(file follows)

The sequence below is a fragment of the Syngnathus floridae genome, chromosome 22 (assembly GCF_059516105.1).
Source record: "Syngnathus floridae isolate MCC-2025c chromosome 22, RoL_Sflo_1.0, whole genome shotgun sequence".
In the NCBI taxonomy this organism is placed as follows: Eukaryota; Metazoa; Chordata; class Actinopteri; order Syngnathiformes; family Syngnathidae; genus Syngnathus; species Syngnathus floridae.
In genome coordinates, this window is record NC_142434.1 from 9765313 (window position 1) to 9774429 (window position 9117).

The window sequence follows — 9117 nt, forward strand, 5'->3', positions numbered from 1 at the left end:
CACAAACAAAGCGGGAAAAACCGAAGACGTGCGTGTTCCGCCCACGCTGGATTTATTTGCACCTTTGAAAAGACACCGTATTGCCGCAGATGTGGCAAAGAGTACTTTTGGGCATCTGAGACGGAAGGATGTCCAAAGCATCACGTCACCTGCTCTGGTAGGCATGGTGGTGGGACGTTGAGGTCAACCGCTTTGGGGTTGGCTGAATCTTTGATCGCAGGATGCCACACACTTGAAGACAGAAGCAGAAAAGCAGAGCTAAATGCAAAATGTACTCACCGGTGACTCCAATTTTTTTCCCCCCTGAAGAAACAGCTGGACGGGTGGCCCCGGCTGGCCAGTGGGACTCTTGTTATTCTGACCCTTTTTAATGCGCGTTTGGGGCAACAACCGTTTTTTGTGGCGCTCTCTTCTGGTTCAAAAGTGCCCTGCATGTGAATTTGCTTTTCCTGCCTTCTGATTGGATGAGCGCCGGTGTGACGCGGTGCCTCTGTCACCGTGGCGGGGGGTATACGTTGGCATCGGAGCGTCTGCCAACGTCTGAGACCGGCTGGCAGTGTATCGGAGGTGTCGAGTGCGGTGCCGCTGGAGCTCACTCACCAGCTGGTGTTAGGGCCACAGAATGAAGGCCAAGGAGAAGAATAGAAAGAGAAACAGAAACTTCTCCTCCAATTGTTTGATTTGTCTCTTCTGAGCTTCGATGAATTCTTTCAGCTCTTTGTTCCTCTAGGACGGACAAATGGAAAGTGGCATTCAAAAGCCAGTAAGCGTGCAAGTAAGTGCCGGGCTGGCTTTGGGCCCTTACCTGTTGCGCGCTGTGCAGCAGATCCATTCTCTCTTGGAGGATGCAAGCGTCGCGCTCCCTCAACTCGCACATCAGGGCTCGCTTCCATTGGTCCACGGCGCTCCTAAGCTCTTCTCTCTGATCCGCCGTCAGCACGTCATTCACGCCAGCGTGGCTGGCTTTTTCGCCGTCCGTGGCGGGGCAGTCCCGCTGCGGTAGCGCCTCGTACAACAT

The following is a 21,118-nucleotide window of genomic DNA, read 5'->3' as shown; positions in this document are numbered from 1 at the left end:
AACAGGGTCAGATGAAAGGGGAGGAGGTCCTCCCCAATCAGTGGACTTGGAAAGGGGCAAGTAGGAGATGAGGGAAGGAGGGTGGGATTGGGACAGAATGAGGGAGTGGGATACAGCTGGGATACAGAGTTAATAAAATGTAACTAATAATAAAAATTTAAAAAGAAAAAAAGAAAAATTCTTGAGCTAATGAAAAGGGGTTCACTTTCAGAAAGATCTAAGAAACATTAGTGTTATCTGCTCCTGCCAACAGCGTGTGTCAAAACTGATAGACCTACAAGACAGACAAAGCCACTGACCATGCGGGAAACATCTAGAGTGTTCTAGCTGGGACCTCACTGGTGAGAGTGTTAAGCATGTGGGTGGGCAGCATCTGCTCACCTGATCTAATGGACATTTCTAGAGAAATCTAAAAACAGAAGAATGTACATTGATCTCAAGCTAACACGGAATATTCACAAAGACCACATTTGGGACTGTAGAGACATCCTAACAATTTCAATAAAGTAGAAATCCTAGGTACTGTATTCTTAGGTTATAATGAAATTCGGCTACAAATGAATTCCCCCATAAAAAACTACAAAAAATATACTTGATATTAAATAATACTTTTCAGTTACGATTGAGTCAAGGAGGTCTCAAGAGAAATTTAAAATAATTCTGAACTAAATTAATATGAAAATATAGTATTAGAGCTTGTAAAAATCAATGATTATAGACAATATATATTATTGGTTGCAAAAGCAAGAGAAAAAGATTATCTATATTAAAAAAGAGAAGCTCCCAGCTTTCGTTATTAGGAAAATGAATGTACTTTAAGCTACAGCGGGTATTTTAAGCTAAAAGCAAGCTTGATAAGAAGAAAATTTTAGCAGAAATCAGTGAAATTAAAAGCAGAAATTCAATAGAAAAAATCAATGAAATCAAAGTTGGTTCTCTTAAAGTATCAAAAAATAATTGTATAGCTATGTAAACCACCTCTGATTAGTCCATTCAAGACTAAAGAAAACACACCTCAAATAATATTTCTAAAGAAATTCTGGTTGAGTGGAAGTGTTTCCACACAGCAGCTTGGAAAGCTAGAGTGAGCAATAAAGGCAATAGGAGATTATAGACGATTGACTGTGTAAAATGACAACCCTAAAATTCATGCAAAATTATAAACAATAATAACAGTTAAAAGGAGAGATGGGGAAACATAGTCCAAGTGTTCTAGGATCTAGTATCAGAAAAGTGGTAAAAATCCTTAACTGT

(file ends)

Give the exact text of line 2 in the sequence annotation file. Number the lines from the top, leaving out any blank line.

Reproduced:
Source record: "Syngnathus floridae isolate MCC-2025c chromosome 22, RoL_Sflo_1.0, whole genome shotgun sequence".